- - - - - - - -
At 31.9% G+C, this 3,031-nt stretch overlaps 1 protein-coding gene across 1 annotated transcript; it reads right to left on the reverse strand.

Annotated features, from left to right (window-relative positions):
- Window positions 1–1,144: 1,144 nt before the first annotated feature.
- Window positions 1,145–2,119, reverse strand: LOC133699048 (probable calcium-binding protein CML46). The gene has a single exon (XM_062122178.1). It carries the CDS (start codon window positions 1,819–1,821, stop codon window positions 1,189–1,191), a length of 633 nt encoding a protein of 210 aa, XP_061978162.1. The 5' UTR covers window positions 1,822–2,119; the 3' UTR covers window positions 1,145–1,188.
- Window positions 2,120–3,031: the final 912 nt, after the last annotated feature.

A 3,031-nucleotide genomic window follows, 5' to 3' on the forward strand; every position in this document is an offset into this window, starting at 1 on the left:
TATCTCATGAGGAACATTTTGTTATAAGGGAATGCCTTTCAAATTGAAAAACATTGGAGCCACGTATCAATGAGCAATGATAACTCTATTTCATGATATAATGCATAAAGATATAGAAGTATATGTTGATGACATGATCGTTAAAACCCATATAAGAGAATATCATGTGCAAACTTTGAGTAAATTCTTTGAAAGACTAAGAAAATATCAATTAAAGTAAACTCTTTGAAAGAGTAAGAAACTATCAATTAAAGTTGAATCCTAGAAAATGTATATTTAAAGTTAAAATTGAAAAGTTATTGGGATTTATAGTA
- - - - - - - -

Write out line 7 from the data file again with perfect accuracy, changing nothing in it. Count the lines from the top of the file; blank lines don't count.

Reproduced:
TATCTCATGAGGAACATTTTGTTATAAGGGAATGCCTTTCAAATTGAAAAACATTGGAGCCACGTATCAATGAGCAATGATAACTCTATTTCATGATATAATGCATAAAGATATAGAAGTATATGTTGATGACATGATCGTTAAAACCCATATAAGAGAATATCATGTGCAAACTTTGAGTAAATTCTTTGAAAGACTAAGAAAATATCAATTAAAGTAAACTCTTTGAAAGAGTAAGAAACTATCAATTAAAGTTGAATCCTAGAAAATGTATATTTAAAGTTAAAATTGAAAAGTTATTGGGATTTATAGTA